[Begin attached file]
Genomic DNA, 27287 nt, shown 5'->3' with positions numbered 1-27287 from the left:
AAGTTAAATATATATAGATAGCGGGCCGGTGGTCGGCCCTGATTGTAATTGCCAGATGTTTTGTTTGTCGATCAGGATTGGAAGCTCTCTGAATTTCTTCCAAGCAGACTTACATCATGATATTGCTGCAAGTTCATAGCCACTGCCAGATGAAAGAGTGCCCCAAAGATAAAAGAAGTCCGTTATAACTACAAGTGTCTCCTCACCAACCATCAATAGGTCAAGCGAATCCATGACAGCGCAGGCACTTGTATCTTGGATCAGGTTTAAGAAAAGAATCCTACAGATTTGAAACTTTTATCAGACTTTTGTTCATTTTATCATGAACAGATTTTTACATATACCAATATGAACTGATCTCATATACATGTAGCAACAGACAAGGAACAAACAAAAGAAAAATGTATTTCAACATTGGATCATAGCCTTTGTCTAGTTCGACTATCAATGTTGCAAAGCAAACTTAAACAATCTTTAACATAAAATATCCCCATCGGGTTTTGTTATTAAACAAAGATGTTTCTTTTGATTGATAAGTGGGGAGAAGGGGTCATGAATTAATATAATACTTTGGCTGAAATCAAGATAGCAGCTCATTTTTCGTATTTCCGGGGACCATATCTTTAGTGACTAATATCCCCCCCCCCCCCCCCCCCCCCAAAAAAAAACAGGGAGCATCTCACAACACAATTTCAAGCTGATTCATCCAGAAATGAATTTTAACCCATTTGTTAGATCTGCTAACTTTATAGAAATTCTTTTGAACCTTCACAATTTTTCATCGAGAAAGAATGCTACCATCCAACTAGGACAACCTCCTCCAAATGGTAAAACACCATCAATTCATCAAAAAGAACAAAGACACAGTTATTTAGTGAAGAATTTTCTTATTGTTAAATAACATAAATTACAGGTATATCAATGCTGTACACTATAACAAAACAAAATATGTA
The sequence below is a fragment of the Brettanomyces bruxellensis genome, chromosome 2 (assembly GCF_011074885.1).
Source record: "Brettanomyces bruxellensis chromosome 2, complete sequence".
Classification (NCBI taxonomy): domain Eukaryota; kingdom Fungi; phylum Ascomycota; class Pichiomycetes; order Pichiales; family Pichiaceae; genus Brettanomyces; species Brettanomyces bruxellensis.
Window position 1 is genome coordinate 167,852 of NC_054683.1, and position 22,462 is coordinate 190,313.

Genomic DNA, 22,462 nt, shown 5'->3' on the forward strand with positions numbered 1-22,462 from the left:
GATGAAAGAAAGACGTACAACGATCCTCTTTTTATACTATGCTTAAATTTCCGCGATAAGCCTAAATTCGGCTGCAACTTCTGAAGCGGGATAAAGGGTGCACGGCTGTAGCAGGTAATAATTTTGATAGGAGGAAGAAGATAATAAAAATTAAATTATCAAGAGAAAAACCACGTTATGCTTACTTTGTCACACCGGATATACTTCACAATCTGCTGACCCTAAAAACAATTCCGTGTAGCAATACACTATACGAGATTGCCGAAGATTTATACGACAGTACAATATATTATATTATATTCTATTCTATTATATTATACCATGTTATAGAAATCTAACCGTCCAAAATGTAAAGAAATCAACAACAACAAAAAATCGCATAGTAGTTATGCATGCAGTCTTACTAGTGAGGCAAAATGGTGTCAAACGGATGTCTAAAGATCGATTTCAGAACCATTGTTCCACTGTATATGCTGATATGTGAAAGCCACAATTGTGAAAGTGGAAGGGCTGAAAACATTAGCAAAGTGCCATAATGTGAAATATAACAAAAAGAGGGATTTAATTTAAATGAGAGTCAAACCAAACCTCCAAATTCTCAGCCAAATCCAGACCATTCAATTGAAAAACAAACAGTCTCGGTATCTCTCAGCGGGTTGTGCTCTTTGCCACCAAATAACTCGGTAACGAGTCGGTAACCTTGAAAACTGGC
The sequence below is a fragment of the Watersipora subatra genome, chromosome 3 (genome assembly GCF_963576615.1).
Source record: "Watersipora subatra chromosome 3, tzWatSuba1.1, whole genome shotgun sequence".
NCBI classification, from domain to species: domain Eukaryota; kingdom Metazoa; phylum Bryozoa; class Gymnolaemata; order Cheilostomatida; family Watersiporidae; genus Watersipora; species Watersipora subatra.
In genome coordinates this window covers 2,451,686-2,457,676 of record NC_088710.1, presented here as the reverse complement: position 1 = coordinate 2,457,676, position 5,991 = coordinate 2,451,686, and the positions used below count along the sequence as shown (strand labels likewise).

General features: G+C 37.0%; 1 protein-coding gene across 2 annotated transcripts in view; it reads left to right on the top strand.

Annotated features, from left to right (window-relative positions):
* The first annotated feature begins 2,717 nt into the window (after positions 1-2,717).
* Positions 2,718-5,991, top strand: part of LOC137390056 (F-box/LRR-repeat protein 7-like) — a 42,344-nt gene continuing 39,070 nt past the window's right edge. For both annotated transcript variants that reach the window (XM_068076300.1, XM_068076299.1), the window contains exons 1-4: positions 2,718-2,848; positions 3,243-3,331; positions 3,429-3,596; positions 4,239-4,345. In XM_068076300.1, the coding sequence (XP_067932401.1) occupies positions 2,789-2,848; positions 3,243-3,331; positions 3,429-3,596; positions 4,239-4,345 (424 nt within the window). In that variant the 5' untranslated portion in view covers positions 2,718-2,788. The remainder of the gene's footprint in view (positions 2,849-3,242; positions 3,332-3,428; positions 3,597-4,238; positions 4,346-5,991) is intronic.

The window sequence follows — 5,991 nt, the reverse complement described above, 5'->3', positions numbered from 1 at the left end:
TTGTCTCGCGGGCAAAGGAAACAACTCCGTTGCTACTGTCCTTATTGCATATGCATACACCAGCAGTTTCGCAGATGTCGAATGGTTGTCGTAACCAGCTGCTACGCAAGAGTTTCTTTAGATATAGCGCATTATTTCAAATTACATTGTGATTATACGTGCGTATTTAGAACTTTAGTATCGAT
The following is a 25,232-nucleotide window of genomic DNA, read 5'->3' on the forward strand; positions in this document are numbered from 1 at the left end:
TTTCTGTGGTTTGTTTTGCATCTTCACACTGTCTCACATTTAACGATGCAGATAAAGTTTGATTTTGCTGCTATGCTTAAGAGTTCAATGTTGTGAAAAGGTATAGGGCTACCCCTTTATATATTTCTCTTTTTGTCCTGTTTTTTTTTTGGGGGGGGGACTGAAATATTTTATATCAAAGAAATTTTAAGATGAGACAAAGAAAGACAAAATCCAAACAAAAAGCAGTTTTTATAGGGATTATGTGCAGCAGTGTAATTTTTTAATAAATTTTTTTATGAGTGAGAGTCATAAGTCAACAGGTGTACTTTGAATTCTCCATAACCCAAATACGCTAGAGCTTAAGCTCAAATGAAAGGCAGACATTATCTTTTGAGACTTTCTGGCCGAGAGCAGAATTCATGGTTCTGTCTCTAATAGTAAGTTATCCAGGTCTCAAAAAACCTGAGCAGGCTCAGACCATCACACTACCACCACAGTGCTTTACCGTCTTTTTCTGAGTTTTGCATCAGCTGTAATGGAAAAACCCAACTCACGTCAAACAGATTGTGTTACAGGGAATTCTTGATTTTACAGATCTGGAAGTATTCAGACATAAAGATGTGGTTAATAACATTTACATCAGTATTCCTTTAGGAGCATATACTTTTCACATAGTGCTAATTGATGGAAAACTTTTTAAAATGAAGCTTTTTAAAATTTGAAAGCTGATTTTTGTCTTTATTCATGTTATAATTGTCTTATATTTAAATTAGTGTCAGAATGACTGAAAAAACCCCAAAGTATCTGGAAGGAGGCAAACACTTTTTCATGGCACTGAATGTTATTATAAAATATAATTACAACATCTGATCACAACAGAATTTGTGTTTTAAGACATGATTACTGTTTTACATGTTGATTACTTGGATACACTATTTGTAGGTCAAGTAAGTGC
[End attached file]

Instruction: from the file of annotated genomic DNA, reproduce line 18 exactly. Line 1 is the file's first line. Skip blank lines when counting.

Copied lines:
TTGTCTCGCGGGCAAAGGAAACAACTCCGTTGCTACTGTCCTTATTGCATATGCATACACCAGCAGTTTCGCAGATGTCGAATGGTTGTCGTAACCAGCTGCTACGCAAGAGTTTCTTTAGATATAGCGCATTATTTCAAATTACATTGTGATTATACGTGCGTATTTAGAACTTTAGTATCGAT